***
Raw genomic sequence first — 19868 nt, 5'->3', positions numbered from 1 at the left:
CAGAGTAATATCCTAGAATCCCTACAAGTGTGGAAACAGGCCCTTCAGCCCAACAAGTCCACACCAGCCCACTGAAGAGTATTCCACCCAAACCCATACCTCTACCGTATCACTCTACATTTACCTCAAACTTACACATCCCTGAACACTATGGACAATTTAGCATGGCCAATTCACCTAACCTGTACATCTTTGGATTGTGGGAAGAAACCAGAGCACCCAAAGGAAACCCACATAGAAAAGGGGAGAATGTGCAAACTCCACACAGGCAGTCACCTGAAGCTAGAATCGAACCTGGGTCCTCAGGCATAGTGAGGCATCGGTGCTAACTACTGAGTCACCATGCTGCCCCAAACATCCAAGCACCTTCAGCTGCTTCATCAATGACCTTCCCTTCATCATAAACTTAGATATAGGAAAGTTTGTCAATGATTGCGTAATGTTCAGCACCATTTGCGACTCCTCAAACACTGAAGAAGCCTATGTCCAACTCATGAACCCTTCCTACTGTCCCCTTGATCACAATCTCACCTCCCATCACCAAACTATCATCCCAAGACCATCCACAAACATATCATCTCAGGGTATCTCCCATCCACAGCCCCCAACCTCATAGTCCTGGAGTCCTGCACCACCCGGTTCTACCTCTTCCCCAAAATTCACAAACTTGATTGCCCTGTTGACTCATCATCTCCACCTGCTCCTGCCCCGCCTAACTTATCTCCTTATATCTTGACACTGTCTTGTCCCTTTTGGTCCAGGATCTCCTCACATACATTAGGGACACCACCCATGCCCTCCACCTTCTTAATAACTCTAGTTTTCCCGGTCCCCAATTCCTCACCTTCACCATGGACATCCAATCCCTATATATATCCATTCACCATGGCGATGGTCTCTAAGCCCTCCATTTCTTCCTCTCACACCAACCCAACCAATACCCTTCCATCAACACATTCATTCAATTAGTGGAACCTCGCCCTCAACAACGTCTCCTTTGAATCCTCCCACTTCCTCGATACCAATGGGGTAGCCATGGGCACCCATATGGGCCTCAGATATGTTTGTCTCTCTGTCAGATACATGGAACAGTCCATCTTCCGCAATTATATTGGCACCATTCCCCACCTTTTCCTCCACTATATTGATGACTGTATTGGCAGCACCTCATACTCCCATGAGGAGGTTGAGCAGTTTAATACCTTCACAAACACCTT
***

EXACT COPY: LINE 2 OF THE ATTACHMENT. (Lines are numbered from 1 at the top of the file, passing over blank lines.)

CAGAGTAATATCCTAGAATCCCTACAAGTGTGGAAACAGGCCCTTCAGCCCAACAAGTCCACACCAGCCCACTGAAGAGTATTCCACCCAAACCCATACCTCTACCGTATCACTCTACATTTACCTCAAACTTACACATCCCTGAACACTATGGACAATTTAGCATGGCCAATTCACCTAACCTGTACATCTTTGGATTGTGGGAAGAAACCAGAGCACCCAAAGGAAACCCACATAGAAAAGGGGAGAATGTGCAAACTCCACACAGGCAGTCACCTGAAGCTAGAATCGAACCTGGGTCCTCAGGCATAGTGAGGCATCGGTGCTAACTACTGAGTCACCATGCTGCCCCAAACATCCAAGCACCTTCAGCTGCTTCATCAATGACCTTCCCTTCATCATAAACTTAGATATAGGAAAGTTTGTCAATGATTGCGTAATGTTCAGCACCATTTGCGACTCCTCAAACACTGAAGAAGCCTATGTCCAACTCATGAACCCTTCCTACTGTCCCCTTGATCACAATCTCACCTCCCATCACCAAACTATCATCCCAAGACCATCCACAAACATATCATCTCAGGGTATCTCCCATCCACAGCCCCCAACCTCATAGTCCTGGAGTCCTGCACCACCCGGTTCTACCTCTTCCCCAAAATTCACAAACTTGATTGCCCTGTTGACTCATCATCTCCACCTGCTCCTGCCCCGCCTAACTTATCTCCTTATATCTTGACACTGTCTTGTCCCTTTTGGTCCAGGATCTCCTCACATACATTAGGGACACCACCCATGCCCTCCACCTTCTTAATAACTCTAGTTTTCCCGGTCCCCAATTCCTCACCTTCACCATGGACATCCAATCCCTATATATATCCATTCACCATGGCGATGGTCTCTAAGCCCTCCATTTCTTCCTCTCACACCAACCCAACCAATACCCTTCCATCAACACATTCATTCAATTAGTGGAACCTCGCCCTCAACAACGTCTCCTTTGAATCCTCCCACTTCCTCGATACCAATGGGGTAGCCATGGGCACCCATATGGGCCTCAGATATGTTTGTCTCTCTGTCAGATACATGGAACAGTCCATCTTCCGCAATTATATTGGCACCATTCCCCACCTTTTCCTCCACTATATTGATGACTGTATTGGCAGCACCTCATACTCCCATGAGGAGGTTGAGCAGTTTAATACCTTCACAAACACCTT